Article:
The offense of carrying wool or sheep out of the country, formerly punished by fine or banishment.
But the ridiculous statutes against against owling have made it an offence to transport sheep out of this kingdom.
Arthur Aikin, The Annual Review and History of Literature
Offences against public trade are next in order: these are owling, smuggling, bankruptcy, usury, cheating, forestalling, regratiing, engrossing, monopolies, carrying on trades unlawfully, and transporting and seducing artists.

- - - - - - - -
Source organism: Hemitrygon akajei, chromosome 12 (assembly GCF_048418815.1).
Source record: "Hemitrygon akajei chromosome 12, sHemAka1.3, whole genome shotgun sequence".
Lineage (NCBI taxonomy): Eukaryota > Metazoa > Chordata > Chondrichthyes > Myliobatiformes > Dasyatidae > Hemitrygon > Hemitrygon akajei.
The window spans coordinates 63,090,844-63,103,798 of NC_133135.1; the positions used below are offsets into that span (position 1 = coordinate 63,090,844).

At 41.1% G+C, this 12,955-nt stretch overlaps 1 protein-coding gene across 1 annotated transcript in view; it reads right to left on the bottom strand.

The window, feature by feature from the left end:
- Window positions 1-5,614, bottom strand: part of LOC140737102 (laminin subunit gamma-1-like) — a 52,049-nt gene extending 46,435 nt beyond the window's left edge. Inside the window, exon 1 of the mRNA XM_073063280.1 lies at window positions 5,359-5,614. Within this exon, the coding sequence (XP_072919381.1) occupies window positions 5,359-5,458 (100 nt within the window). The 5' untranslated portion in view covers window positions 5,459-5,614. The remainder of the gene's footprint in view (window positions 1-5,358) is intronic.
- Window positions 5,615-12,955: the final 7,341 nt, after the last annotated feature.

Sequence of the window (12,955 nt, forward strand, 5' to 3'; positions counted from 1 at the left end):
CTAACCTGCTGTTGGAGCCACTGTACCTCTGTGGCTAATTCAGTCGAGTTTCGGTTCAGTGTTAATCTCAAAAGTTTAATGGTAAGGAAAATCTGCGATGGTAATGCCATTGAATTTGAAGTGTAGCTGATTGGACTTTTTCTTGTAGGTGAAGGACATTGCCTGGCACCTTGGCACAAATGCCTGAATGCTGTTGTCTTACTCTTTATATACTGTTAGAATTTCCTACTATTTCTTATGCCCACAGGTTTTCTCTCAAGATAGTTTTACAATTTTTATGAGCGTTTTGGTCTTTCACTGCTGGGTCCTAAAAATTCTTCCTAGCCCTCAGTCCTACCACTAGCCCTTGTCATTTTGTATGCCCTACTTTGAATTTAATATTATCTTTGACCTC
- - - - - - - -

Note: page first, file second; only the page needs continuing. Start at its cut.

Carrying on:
John Trusler, A Concise View of the Common and Statute Law of England
From the following report, made by Mr. Baker in December, 1703, it appears that the new law had by that time abated though it had not quite stopped the ‘owling’ trade along these coasts but that import smuggling still flourished.
Smuggling and Smugglers in Sussex
This word comes from the idea that ‘the smugglers of wool carried on their work, like owls, under cover of night,’ says the OED.